'For Once, Then, Something' by Robert Frost
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Others taught me with having knelt at well-curbs
Always wrong to the light, so never seeing
Deeper down in the well than where the water
Gives me back in a shining surface picture
Me myself in the summer heaven godlike
Looking out of a wreath of fern and cloud puffs.
Once, when trying with chin against a well-curb,
I discerned, as I thought, beyond the picture,
Through the picture, a something white, uncertain,
Something more of the depths--and then I lost it.
Water came to rebuke the too clear water.
One drop fell from a fern, and lo, a ripple
Shook whatever it was lay there at bottom,
Blurred it, blotted it out. What was that whiteness?
Truth? A pebble of quartz? For once, then, something.
Editor 1 Interpretation
Poetry that Digs Deep: "For Once, Then, Something" by Robert Frost
When it comes to Robert Frost, the first thing that comes to mind might be his famous poem "The Road Not Taken." But today, I want to delve deeper into another one of his poems that has always struck a chord with me: "For Once, Then, Something." This poem may not be as well-known as some of Frost's other works, but it has a depth and complexity that warrants closer examination.
Let's start by looking at the setting of the poem. The first two lines set the scene: "Others taunt me with having knelt at well-curb / Supposedly to get water." The speaker is being mocked by others for doing something that seems mundane and ordinary. But as we read on, we realize that there is more going on here than meets the eye.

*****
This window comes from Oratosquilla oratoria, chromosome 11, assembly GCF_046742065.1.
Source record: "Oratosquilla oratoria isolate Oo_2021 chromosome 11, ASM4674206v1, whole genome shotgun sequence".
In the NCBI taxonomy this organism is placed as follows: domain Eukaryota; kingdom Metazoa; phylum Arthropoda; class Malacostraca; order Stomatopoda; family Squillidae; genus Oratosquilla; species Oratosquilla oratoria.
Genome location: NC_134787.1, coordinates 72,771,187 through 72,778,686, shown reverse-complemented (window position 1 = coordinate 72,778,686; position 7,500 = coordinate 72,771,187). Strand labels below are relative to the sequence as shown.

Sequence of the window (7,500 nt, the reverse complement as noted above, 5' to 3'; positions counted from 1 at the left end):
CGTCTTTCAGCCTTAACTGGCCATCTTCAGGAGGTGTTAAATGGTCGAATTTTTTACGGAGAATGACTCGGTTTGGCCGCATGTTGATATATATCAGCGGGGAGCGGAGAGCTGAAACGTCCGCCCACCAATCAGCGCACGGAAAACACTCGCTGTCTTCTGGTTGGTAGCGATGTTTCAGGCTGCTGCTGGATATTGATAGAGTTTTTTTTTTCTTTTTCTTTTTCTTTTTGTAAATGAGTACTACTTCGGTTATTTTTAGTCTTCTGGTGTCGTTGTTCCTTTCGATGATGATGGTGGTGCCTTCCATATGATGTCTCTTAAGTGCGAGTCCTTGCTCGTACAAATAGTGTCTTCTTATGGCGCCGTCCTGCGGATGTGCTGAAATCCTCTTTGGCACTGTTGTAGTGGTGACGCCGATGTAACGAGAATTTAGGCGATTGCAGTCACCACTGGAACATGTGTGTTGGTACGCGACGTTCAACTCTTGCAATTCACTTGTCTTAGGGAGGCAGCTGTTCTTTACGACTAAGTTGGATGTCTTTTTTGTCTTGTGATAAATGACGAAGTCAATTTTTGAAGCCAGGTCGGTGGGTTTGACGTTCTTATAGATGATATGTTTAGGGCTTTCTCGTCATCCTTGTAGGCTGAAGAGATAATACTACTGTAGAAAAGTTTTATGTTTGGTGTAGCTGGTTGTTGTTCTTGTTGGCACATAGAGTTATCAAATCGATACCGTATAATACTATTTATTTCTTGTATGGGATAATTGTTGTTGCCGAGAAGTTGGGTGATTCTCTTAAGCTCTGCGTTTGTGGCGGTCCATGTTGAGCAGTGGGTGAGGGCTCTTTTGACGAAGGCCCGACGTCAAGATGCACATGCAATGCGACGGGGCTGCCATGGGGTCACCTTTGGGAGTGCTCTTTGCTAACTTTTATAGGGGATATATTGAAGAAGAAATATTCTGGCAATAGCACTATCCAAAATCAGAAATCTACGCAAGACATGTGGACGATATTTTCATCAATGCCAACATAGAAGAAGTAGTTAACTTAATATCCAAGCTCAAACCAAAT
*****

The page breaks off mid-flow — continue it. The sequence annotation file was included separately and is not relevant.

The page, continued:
The next two lines add to the sense of mystery: "But I know better, / It was to dry one's feet." Why would someone kneel at a well-curb to dry their feet? Is the speaker trying to hide something? Or is there a deeper symbolism at play here?
The Water and the Moon
As the poem continues, we see that water and the moon play a significant role in the imagery. The speaker describes the well-curb as "a place of sycamores" and "the moon was coming out of the ground." Later in the poem, he says that "water from the pump / Runs cooler than the rain."
What is the significance of all this water imagery? Water is often associated with cleansing and purification. It could be that the speaker is trying to wash away something that is troubling him. But why is he doing this at a well-curb, rather than somewhere else?
The moon, too, has many symbolic meanings. It could represent enlightenment or spiritual awakening. In this poem, the moon seems to be rising up out of the ground, which could suggest something hidden or buried that is now coming to light.